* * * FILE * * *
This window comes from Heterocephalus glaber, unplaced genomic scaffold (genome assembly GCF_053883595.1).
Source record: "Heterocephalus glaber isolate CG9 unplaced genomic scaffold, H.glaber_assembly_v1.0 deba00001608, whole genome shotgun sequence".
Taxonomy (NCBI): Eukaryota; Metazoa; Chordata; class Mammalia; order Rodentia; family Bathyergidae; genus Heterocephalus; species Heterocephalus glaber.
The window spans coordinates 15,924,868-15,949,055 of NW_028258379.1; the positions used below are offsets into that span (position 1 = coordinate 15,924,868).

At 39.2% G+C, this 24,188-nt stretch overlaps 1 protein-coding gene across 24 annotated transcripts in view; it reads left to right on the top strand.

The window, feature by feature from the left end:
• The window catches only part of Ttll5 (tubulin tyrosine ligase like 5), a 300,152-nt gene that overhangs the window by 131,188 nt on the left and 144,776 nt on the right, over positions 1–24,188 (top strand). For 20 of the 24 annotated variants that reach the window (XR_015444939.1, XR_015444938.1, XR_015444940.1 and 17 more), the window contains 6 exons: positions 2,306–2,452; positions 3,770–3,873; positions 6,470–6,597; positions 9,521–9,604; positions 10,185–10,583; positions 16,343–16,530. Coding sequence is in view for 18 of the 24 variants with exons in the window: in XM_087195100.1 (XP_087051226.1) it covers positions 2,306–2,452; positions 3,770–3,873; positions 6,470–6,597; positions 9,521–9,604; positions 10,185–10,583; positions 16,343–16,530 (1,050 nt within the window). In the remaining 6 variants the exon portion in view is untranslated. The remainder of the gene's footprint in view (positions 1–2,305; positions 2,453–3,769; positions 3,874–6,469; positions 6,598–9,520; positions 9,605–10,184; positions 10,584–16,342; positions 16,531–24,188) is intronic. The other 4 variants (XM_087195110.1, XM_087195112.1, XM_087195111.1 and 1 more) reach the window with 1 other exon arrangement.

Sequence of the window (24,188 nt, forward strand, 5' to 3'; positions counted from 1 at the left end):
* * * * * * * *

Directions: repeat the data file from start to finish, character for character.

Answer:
This window comes from Heterocephalus glaber, unplaced genomic scaffold (genome assembly GCF_053883595.1).
Source record: "Heterocephalus glaber isolate CG9 unplaced genomic scaffold, H.glaber_assembly_v1.0 deba00001608, whole genome shotgun sequence".
Taxonomy (NCBI): Eukaryota; Metazoa; Chordata; class Mammalia; order Rodentia; family Bathyergidae; genus Heterocephalus; species Heterocephalus glaber.
The window spans coordinates 15,924,868-15,949,055 of NW_028258379.1; the positions used below are offsets into that span (position 1 = coordinate 15,924,868).

At 39.2% G+C, this 24,188-nt stretch overlaps 1 protein-coding gene across 24 annotated transcripts in view; it reads left to right on the top strand.

The window, feature by feature from the left end:
• The window catches only part of Ttll5 (tubulin tyrosine ligase like 5), a 300,152-nt gene that overhangs the window by 131,188 nt on the left and 144,776 nt on the right, over positions 1–24,188 (top strand). For 20 of the 24 annotated variants that reach the window (XR_015444939.1, XR_015444938.1, XR_015444940.1 and 17 more), the window contains 6 exons: positions 2,306–2,452; positions 3,770–3,873; positions 6,470–6,597; positions 9,521–9,604; positions 10,185–10,583; positions 16,343–16,530. Coding sequence is in view for 18 of the 24 variants with exons in the window: in XM_087195100.1 (XP_087051226.1) it covers positions 2,306–2,452; positions 3,770–3,873; positions 6,470–6,597; positions 9,521–9,604; positions 10,185–10,583; positions 16,343–16,530 (1,050 nt within the window). In the remaining 6 variants the exon portion in view is untranslated. The remainder of the gene's footprint in view (positions 1–2,305; positions 2,453–3,769; positions 3,874–6,469; positions 6,598–9,520; positions 9,605–10,184; positions 10,584–16,342; positions 16,531–24,188) is intronic. The other 4 variants (XM_087195110.1, XM_087195112.1, XM_087195111.1 and 1 more) reach the window with 1 other exon arrangement.

Sequence of the window (24,188 nt, forward strand, 5' to 3'; positions counted from 1 at the left end):